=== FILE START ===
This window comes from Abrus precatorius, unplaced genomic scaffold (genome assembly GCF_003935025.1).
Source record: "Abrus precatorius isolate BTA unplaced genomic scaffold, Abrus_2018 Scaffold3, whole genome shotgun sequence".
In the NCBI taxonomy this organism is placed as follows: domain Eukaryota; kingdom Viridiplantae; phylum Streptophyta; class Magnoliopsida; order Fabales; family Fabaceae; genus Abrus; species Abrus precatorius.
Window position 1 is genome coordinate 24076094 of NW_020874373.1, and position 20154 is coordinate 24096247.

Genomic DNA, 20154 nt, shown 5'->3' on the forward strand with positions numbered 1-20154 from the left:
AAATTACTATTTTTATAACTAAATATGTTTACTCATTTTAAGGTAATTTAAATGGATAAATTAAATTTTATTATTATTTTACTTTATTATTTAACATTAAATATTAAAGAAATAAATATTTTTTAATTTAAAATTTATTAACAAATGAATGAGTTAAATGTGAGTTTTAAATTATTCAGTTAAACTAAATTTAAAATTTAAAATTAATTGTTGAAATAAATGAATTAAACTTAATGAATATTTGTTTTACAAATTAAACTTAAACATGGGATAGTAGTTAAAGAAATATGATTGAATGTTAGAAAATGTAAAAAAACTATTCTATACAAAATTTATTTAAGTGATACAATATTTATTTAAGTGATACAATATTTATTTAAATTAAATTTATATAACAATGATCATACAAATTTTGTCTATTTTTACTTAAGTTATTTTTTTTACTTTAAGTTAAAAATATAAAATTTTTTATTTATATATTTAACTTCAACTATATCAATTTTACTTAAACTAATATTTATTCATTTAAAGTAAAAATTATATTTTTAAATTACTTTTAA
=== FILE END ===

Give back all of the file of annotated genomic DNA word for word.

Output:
This window comes from Abrus precatorius, unplaced genomic scaffold (genome assembly GCF_003935025.1).
Source record: "Abrus precatorius isolate BTA unplaced genomic scaffold, Abrus_2018 Scaffold3, whole genome shotgun sequence".
In the NCBI taxonomy this organism is placed as follows: domain Eukaryota; kingdom Viridiplantae; phylum Streptophyta; class Magnoliopsida; order Fabales; family Fabaceae; genus Abrus; species Abrus precatorius.
Window position 1 is genome coordinate 24076094 of NW_020874373.1, and position 20154 is coordinate 24096247.

Genomic DNA, 20154 nt, shown 5'->3' on the forward strand with positions numbered 1-20154 from the left:
AAATTACTATTTTTATAACTAAATATGTTTACTCATTTTAAGGTAATTTAAATGGATAAATTAAATTTTATTATTATTTTACTTTATTATTTAACATTAAATATTAAAGAAATAAATATTTTTTAATTTAAAATTTATTAACAAATGAATGAGTTAAATGTGAGTTTTAAATTATTCAGTTAAACTAAATTTAAAATTTAAAATTAATTGTTGAAATAAATGAATTAAACTTAATGAATATTTGTTTTACAAATTAAACTTAAACATGGGATAGTAGTTAAAGAAATATGATTGAATGTTAGAAAATGTAAAAAAACTATTCTATACAAAATTTATTTAAGTGATACAATATTTATTTAAGTGATACAATATTTATTTAAATTAAATTTATATAACAATGATCATACAAATTTTGTCTATTTTTACTTAAGTTATTTTTTTTACTTTAAGTTAAAAATATAAAATTTTTTATTTATATATTTAACTTCAACTATATCAATTTTACTTAAACTAATATTTATTCATTTAAAGTAAAAATTATATTTTTAAATTACTTTTAA